La Paz (AFP) – The death of a Bolivian referee officiating a match at more than 4,000 meters has reopened the debate about the safety of playing football at such altitude.
Victor Hugo Hurtado collapsed while refereeing a Bolivian first division match in El Alto, at 4,090 meters, between the local side Always Ready and visitors Oriente Petrolero.
He had suffered a cardiac arrest and was stretchered from the field before being taken to hospital, where he died following a second heart-attack. He was just 32.
The El Alto municipal stadium is the highest in the world that is home to a professional football team, according to a banner displayed outside the ground.
It is more than 400 meters higher than the El Hernando Siles stadium (3,660 meters) in nearby La Paz that is used by the Bolivian national team.
Always Ready’s club doctor Erick Koziner insisted altitude played no part in Hurtado’s death.
“There was no pulmonary edema, that is the first thing observed in altitude sicknesses before it passes into the cardiac system,” said Koziner after performing the autopsy.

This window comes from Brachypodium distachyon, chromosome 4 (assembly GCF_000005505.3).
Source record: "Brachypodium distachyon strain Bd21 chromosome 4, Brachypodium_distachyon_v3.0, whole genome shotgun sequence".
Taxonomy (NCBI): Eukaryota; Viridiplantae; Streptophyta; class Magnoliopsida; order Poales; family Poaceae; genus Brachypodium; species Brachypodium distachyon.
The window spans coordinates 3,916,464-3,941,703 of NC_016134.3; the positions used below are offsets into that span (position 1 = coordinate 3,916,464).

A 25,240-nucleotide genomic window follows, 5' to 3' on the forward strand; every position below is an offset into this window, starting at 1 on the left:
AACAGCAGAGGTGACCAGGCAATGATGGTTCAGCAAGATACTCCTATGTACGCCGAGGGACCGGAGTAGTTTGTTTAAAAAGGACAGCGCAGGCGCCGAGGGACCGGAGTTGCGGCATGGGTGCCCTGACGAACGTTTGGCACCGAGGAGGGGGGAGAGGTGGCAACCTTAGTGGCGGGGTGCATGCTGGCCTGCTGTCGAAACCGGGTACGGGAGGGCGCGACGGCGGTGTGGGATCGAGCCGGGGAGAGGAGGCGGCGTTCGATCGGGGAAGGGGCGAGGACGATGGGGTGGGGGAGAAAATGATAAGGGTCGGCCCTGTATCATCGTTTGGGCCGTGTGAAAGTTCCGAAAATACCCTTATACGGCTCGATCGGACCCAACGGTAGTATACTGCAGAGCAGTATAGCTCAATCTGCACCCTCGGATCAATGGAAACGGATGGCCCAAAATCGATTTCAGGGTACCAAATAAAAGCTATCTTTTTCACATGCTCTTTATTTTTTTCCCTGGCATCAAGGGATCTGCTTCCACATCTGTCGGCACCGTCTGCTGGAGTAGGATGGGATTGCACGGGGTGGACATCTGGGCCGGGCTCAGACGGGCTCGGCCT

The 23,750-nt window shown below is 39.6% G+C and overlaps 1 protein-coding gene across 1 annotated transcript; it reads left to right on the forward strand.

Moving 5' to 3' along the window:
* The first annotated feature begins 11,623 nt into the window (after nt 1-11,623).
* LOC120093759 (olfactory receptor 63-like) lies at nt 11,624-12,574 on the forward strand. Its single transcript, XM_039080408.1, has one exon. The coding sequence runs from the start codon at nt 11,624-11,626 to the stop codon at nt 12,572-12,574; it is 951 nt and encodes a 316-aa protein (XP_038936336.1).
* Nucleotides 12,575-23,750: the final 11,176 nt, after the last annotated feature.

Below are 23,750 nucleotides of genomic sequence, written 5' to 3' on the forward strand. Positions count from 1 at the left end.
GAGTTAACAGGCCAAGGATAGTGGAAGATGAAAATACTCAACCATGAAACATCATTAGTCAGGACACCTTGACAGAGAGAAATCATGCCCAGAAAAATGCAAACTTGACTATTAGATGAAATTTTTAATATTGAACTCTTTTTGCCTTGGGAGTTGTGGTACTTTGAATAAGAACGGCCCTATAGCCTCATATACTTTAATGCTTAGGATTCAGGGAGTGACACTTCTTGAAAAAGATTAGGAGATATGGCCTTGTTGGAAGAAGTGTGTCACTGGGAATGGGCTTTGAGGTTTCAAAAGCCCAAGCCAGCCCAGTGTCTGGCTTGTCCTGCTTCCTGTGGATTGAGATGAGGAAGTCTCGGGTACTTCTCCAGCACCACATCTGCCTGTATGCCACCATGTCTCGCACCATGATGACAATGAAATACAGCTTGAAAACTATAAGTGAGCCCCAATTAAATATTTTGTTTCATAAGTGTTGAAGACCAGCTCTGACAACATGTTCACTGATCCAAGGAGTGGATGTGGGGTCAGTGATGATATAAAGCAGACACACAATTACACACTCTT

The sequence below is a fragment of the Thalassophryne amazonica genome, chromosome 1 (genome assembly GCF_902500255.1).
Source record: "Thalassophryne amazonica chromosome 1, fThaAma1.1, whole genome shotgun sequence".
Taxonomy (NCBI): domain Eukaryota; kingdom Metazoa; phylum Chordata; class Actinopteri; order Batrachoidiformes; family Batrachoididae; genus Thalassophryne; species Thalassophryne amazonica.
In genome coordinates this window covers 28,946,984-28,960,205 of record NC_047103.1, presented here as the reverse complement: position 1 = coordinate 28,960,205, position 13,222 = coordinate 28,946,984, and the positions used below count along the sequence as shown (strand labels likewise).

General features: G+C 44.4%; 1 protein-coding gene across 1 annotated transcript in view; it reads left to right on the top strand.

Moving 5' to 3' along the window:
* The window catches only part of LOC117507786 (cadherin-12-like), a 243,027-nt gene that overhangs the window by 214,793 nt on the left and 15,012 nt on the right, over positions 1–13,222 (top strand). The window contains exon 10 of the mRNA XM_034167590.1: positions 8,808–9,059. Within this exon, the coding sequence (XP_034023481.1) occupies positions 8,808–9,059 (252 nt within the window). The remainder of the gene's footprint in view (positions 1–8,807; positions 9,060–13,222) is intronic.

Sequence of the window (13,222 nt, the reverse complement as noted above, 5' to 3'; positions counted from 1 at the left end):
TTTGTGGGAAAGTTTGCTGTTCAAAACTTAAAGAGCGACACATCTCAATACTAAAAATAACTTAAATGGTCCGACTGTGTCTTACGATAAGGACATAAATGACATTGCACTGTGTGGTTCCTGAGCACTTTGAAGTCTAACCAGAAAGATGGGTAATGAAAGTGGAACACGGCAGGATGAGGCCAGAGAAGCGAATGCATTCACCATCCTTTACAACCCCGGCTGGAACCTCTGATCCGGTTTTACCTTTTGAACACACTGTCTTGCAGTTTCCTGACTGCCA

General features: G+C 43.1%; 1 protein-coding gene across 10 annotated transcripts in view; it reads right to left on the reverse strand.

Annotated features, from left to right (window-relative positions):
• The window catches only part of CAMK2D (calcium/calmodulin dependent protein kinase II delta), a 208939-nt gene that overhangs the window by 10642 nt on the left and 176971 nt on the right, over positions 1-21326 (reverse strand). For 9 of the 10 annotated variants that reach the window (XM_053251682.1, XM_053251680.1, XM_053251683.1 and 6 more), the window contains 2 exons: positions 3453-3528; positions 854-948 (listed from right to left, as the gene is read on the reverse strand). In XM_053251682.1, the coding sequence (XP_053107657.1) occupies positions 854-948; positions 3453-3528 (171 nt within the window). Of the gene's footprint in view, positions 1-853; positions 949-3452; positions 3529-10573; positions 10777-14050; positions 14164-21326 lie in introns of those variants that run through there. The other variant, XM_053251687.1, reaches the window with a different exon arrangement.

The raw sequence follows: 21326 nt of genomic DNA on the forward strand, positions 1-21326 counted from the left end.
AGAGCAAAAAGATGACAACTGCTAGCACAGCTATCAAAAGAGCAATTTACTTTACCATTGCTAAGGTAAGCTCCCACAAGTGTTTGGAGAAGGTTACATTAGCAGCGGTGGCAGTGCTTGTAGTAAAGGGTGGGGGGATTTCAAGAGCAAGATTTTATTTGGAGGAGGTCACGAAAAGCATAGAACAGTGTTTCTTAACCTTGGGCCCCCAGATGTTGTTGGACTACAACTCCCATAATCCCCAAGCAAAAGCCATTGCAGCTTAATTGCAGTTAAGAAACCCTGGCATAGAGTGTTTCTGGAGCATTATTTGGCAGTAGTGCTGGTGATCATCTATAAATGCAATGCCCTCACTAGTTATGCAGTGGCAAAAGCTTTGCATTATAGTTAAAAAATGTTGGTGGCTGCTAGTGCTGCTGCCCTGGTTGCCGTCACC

Bolivia’s football federation president Cesar Salinas told Diez.com website that “people inside and outside who don’t like us will try to use this incident” against Bolivian football.
He insisted tests have previously “proved” playing at altitude “has no effect.”
One of Hurtado’s cousins, Orlando Herrera, told local media that the referee was used to altitude as he had previously lived in El Alto, once a sprawling La Paz suburb that has grown into it’s own city.
Pedro Saucedo, head of Bolivia’s refereeing commission, told Los Tiempos newspaper Hurtado had displayed “no signs of tiredness, nothing suspect” at half-time during the match. “He even told a joke.”
– ‘Inhuman’ –
Back in 2007, FIFA suspended all matches above 2,500m after some of Bolivia’s rivals in South America complained that the minnows — who have only qualified for the World Cup three times — were gaining an unfair advantage playing in La Paz.
A month later a special exemption was made for the “Condor’s Nest” in La Paz before the ban was overturned entirely a year later.
But that hasn’t changed opinions. Two years ago, Brazil superstar Neymar posted a picture on Instagram of him and his teammates wearing oxygen masks ahead of a match against Bolivia.
“Inhuman to play in these conditions. Pitch, altitude, ball… everything bad,” he wrote.